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New Steelers assistant Ligashesky had uneven run at Pitt

| Wednesday, Jan. 31, 2007

PITTSBURGH — Only three or four steps are needed to walk from the front door of Pitt's football practice complex to that of the next-door neighbor Pittsburgh Steelers.

Despite the very short length, it probably wasn't a journey Bob Ligashesky anticipated making a few years ago.

Ligashesky, who had an uneven run as Pitt's tight ends coach and special teams coordinator from 2000-03, returned this week to that same practice complex after being hired as the Steelers' special teams coach. He replaced Kevin Spencer, who took the same job with the Arizona Cardinals.

The 44-year-old Ligashesky is vocal, animated and expressive on the practice field, a man who often seems as wrapped up in the action as his very players. That apparently impressed new Steelers coach Mike Tomlin, a hands-on motivator himself, even though Ligashesky was recently fired by the St. Louis Rams after two seasons.

"He's a good coach with a bright future," Cardinals coach Scott Linehan said of Ligashesky. "But we need to make some improvements on special teams. Sometimes change is good for both parties."

Ligashesky's return to his hometown to coach — he played football at suburban Sto-Rox High School and at nearby Indiana (Pa.) University — might have caught a few Pitt fans off guard.

One of Pitt's worst defeats during the Walt Harris coaching era from 1997-2004 was a 14-12 loss to Texas A&M in 2002 marred by special teams breakdowns that resulted in two missed extra points.

On the first attempt, Pitt was called twice for illegal shifts when it used the gimmicky swinging gate formation in which the linemen are on one side of the field and the kicker, holder and snapper are on another.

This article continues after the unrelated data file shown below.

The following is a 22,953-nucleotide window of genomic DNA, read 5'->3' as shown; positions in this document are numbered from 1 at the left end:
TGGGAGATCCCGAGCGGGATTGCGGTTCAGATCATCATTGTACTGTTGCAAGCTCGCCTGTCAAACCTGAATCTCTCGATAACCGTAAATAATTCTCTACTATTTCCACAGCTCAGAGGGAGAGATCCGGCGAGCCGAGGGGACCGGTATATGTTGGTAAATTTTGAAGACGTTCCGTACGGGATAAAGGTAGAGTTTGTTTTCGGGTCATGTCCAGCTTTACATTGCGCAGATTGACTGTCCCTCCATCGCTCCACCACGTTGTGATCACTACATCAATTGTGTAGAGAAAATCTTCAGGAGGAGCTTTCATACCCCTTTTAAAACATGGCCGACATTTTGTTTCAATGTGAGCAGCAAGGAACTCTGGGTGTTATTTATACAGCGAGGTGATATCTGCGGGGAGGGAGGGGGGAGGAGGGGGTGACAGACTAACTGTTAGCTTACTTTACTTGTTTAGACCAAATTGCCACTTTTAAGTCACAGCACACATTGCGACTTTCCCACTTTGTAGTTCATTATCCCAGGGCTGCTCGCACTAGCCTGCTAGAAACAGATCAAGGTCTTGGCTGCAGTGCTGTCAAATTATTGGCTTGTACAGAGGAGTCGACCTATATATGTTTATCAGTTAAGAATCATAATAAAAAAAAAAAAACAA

Harris seemed unaware the shift couldn't be used because two Pitt linemen had numbers designated for receivers, so the Panthers were penalized again when they tried the same formation. Finally, the Panthers used a conventional set but J.B. Gibboney's 30-yard extra-point try missed.

The botched extra point meant Pitt had to go for a two-point conversion to attempt to tie after scoring late in the game. However, Rod Rutherford's pass fell incomplete after Pitt took too long to get lined up correctly and had to run the play too quickly.

In the same game, Pitt also lined up in an illegal formation during an onside kick attempt. A week later, UAB returned a blocked punt for a touchdown and another Pitt extra point try failed, but the Panthers recovered to win 26-20.

Pitt had two other assistant coaches who worked with special teams players at the time, Bryan Deal and defensive coordinator Paul Rhoads, but Ligashesky was in charge of the units.

Pitt's tight end, Kris Wilson, and punter, Andy Lee, had excellent careers while Ligashesky was there, but the placekicking was inconsistent.

During Ligashesky's final season in 2003, kicker David Abdul made only 9 of 18 attempts following a disruptive summer in which his best friend on the team, Billy Gaines, died after falling through a church ceiling. Abdul and Gaines were exploring the ceiling after attending a party that night at which alcohol was served.

The year before, Abdul had gone 13 of 20 as a freshman during a season ended when Shawn Robinson's 66-yard punt return touchdown highlighted not only a 38-13 victory over Oregon State in the Insight Bowl but Ligashesky's stay at Pitt.

During Ligashesky's first two seasons, kicker Nick Lotz was a combined 21-of-32.

Ligashesky left Pitt after 2003 to become the Jacksonville Jaguars' assistant special teams coach. He was hired by Rams coach Mike Martz in 2005 and was retained when Linehan took over last season, only to be let go after the Rams again had problems on special teams.

The Rams finished near the bottom of the league in punt returns, kickoff returns and kickoff coverage and yielded three return touchdowns. They ranked lower than the Steelers in several areas.

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